New study finds that overall senior food insecurity remained unchanged in 2020, yet racial disparities worsened
CHICAGO, IL – Feeding America® today released The State of Senior Hunger in America in 2020, a study about seniors facing hunger in the United States. The report sheds light on the extent to which food insecurity – or having limited access to enough food to live a healthy lifestyle – affects individuals aged 60 and older.
The report shows that out of 76 million seniors, age 60 or older in the United States, 5.2 million were food insecure in 2020, the most recent year for which data is available. Food insecurity among seniors did not change significantly between 2019 and 2020, going from 7.1% to 6.8%. However, consistent with the overall population, there was a deepening divide along racial and ethnic lines. The Feeding America study shows that food insecurity worsened among Black seniors, rising from 15.5% to 19.6%, while improving for white seniors, dropping from 5.0% to 4.2%, leading to wider disparities between most groups. In 2020, Black seniors were 4.7 times as likely and Latino seniors were 3.1 times as likely to experience food insecurity compared to white seniors. While the study does not include separate food insecurity estimates for other demographic groups, it has been shown through other analyses that individuals who identify as Native Americans, Pacific Islanders, and some Asian subgroups also have disproportionately high rates of food insecurity.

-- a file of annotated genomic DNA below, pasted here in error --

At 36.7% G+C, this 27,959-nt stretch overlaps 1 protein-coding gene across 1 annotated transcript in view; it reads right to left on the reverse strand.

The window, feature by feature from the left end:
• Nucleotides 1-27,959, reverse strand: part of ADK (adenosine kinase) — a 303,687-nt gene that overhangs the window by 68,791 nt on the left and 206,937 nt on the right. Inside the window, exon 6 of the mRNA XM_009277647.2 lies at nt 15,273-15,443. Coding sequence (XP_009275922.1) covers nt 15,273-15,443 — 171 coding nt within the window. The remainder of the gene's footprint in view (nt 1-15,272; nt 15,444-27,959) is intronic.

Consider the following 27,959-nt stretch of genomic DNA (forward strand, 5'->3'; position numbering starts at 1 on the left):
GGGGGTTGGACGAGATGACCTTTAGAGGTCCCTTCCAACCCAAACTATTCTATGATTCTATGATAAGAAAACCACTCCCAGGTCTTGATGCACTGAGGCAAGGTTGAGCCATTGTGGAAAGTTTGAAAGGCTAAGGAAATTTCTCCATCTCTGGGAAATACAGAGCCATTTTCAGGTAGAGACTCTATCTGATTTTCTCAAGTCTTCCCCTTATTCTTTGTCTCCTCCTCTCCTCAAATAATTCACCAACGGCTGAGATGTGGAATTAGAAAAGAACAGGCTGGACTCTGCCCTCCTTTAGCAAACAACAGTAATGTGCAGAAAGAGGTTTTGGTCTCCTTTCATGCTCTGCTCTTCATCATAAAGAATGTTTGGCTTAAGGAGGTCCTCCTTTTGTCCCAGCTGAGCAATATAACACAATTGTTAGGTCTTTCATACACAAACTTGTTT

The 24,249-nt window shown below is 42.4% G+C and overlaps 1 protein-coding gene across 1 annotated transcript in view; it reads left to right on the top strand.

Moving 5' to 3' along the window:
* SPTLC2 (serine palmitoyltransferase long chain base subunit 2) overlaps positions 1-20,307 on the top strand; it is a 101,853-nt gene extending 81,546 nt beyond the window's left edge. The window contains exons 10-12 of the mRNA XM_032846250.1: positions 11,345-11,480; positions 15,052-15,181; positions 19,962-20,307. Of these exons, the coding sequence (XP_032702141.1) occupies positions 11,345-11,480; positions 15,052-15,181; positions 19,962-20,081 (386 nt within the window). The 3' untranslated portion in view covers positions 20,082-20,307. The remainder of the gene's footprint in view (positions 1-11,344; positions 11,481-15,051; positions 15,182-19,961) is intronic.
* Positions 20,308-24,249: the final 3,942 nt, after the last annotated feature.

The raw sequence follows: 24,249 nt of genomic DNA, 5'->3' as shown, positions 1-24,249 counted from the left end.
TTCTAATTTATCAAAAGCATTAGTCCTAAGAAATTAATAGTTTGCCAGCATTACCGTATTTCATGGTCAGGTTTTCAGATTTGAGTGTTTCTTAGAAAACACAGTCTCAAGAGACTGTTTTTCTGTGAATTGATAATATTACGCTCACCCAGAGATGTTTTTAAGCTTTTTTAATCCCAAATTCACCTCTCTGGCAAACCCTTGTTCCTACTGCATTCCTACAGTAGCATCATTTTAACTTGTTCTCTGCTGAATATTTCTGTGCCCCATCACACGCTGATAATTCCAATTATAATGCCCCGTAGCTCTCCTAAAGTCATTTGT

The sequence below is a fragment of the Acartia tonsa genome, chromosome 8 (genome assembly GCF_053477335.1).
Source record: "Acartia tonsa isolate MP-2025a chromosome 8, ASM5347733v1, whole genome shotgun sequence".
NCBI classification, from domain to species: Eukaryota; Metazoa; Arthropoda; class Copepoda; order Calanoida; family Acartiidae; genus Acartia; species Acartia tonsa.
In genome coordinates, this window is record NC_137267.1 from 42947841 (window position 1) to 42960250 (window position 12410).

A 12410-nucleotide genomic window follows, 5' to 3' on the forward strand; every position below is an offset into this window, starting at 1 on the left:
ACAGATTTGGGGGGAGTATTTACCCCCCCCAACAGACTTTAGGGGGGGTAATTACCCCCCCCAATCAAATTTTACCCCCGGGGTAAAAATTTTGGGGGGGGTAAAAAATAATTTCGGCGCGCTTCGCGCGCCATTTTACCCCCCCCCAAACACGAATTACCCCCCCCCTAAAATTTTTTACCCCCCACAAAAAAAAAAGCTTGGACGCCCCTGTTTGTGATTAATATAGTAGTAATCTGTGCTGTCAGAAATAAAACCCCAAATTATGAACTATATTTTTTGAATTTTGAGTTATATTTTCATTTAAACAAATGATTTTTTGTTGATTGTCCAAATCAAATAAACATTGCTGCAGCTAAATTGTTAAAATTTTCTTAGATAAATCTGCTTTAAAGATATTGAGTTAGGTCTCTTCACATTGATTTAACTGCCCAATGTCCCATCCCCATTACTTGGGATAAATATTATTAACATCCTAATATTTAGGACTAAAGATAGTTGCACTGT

“Food insecurity is a complex issue, and seniors face many unique challenges when it comes to accessing food. Whether they are choosing between food and medicine or fuel, too many seniors have to make difficult decisions that could have harmful effects on their health and wellbeing and we are seeing that seniors from certain communities are more often having to make these decisions,” said Claire Babineaux-Fontenot, CEO of Feeding America. “We know that in order to achieve our vision of an America where no one is hungry, we have to address the structural and systemic barriers that disproportionately impact many communities of color. With the senior population projected to continue growing over the coming decades, for our parents and grandparents, the time to act is now.”
The 2020 rate of food insecurity among seniors remained higher than the pre-Great Recession rate in 2007 of 6.3%. Since it is estimated that the senior population will grow to 104 million by 2050, if the current rate of senior food insecurity does not improve, then more than 7 million seniors could be food insecure.
The State of Senior Hunger in America in 2020 estimates food insecurity among seniors in 2020 at the national level and provides rates of senior hunger in each of the 50 states and the District of Columbia and for 51 large metropolitan areas.
Among the key findings:
- Seniors experiencing food insecurity live in communities across the country, including all 50 states and Washington, D.C. In 2020, senior food insecurity rates at the state level ranged from 2.9% in North Dakota to 13.1% in the District of Columbia.
- Nine of the ten states with the highest rates of food insecurity were located in the South.